The Master of Science in Industrial Archaeology is a professional degree that emphasizes the tangible and intangible heritage of industrial society. Students participate in fieldwork, including archive research and management, surveying and excavating archaeological sites, recording historic architecture, and ethnographic and oral history research. Our graduates build varied careers in areas including curation and administration at historic sites and museums; heritage and cultural resources management; field archaeology; public history; preservation and planning; education; and community and government service. Through rigorous course work emphasizing relevant, hands-on opportunities, our curriculum instills in students both a solid theoretical grounding and a practical skill set. Student theses, which are often developed in conjunction with outside sponsors, incorporate real-world situations concerned with proposal preparation; site identification, interpretation, preservation, and management; and community-based research and management.

The PhD in Industrial Heritage and Archaeology developed as a logical extension of our MS in Industrial Archaeology. This interdisciplinary, research-based degree is designed to afford intellectual maturity to students pursuing careers with a high level of responsibility in heritage management and/or policy and in research. Our PhD program does not fit neatly into the conceptual framework of typical degree programs in more established disciplines; thus, students work closely with their faculty mentors to establish a professional identity appropriate to their career goals. We expect our doctoral students to assume leadership roles in the international community of industrial heritage specialists.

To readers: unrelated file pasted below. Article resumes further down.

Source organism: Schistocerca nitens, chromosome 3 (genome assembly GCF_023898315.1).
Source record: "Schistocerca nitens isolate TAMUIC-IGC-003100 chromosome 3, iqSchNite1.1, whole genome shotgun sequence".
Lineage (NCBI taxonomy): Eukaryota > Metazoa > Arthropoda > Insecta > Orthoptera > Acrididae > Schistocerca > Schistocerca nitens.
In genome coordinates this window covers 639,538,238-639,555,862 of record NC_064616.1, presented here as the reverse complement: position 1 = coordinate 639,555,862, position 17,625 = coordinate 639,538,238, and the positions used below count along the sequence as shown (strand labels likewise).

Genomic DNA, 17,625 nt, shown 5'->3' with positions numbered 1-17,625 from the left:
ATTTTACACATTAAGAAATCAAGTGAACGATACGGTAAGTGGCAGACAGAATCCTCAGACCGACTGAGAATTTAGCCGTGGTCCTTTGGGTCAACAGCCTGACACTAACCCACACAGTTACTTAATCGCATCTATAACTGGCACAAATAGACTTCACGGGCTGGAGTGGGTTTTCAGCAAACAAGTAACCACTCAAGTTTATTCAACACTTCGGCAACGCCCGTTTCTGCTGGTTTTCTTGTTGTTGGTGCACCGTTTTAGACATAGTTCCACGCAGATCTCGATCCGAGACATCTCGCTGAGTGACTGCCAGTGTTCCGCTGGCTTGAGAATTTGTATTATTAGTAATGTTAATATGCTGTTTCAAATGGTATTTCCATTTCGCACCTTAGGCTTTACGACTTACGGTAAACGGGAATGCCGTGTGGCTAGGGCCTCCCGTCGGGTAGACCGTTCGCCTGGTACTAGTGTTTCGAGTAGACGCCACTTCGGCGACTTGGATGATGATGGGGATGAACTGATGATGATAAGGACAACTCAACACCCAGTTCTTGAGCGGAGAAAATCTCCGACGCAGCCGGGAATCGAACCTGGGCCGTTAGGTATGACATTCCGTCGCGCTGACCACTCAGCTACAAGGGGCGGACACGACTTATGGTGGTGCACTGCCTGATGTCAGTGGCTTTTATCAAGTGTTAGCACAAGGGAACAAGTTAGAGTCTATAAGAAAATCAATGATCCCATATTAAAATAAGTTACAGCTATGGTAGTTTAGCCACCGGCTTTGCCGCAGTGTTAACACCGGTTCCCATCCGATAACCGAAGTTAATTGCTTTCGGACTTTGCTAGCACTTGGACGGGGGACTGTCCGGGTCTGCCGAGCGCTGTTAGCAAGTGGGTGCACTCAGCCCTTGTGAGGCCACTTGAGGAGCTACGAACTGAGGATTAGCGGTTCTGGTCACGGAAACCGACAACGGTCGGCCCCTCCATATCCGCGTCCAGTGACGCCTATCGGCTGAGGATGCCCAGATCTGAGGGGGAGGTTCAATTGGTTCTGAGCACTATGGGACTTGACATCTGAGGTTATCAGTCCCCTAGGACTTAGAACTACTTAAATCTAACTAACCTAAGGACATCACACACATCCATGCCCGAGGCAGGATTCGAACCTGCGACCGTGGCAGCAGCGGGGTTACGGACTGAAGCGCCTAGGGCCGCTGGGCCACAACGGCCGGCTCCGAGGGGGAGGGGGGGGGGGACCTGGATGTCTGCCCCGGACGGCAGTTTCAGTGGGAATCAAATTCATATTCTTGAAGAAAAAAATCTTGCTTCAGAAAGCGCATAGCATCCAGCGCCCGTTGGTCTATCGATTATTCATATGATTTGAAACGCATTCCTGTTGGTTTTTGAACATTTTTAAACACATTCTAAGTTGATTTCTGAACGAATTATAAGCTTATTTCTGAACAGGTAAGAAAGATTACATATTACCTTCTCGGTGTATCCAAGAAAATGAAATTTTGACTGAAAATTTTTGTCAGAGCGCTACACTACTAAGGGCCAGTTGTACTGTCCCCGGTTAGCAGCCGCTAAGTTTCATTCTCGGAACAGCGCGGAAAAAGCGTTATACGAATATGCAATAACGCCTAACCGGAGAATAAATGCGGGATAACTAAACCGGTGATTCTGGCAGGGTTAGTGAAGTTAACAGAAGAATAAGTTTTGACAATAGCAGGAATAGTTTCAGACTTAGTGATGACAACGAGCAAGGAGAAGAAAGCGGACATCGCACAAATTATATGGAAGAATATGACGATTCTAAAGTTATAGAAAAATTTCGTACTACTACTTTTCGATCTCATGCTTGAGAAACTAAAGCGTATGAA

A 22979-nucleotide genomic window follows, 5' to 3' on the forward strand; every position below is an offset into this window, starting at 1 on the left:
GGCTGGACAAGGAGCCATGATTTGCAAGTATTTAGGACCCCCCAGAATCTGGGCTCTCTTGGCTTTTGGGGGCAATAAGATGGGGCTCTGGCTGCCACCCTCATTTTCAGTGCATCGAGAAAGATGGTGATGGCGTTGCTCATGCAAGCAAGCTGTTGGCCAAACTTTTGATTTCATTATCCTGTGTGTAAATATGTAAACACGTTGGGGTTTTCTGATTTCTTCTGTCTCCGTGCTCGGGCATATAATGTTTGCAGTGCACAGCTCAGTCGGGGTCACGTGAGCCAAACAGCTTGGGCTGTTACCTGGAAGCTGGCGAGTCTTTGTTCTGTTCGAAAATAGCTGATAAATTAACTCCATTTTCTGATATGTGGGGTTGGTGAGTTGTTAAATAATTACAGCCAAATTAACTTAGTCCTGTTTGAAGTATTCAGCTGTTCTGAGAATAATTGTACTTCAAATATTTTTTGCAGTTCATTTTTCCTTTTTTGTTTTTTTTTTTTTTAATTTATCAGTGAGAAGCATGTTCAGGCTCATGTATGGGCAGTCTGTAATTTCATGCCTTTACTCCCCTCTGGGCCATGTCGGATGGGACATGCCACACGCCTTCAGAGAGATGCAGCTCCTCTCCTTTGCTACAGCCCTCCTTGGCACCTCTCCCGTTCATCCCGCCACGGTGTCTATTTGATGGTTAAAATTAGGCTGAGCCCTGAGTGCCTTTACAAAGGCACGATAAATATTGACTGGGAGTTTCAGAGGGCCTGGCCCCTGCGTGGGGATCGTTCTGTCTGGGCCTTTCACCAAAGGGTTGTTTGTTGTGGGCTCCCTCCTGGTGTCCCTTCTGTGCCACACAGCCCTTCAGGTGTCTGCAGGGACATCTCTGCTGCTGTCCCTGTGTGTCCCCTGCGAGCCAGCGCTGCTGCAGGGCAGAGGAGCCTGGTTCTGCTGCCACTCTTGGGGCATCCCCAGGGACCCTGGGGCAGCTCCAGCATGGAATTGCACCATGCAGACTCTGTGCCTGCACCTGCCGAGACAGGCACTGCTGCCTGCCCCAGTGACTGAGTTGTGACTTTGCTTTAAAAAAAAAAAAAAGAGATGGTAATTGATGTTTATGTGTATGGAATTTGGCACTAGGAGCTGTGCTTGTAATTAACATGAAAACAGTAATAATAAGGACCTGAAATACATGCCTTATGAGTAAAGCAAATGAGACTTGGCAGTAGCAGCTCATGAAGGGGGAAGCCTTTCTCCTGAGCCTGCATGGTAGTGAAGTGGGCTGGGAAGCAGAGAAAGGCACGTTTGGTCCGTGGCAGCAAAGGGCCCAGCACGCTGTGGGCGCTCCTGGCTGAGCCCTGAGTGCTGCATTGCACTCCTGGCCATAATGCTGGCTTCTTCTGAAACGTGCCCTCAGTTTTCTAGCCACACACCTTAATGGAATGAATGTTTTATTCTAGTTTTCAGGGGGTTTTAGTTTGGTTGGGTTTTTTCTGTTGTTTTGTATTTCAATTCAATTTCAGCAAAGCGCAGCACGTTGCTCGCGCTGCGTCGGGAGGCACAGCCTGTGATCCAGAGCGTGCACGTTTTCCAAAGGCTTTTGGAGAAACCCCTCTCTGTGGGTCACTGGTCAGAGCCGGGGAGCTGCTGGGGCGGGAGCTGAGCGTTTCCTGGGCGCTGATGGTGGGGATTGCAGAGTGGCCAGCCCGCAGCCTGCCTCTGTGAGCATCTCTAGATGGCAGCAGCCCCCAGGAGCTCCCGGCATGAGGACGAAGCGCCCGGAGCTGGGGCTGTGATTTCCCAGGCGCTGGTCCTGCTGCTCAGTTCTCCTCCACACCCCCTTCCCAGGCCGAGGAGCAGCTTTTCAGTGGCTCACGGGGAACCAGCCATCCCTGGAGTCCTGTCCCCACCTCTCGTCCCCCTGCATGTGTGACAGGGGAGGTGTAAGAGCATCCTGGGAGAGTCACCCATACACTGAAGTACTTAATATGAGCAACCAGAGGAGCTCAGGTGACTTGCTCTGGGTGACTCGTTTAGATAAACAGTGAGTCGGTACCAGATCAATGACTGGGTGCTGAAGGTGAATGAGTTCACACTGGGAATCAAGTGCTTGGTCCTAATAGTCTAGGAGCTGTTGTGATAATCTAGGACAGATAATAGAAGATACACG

Environmental and Energy Policy

Our interdisciplinary degree exposes students to the methodological approaches of a variety of social science disciplines: sociology, geography, anthropology, political science, ecology, history, and sustainability science. Students use the tools of these fields to examine various aspects of environmental and energy policies, including the interactions of these policies with the communities and groups they affect. Students learn to utilize the tools of social science to analyze these policies from multiple perspectives and to work in various policy settings.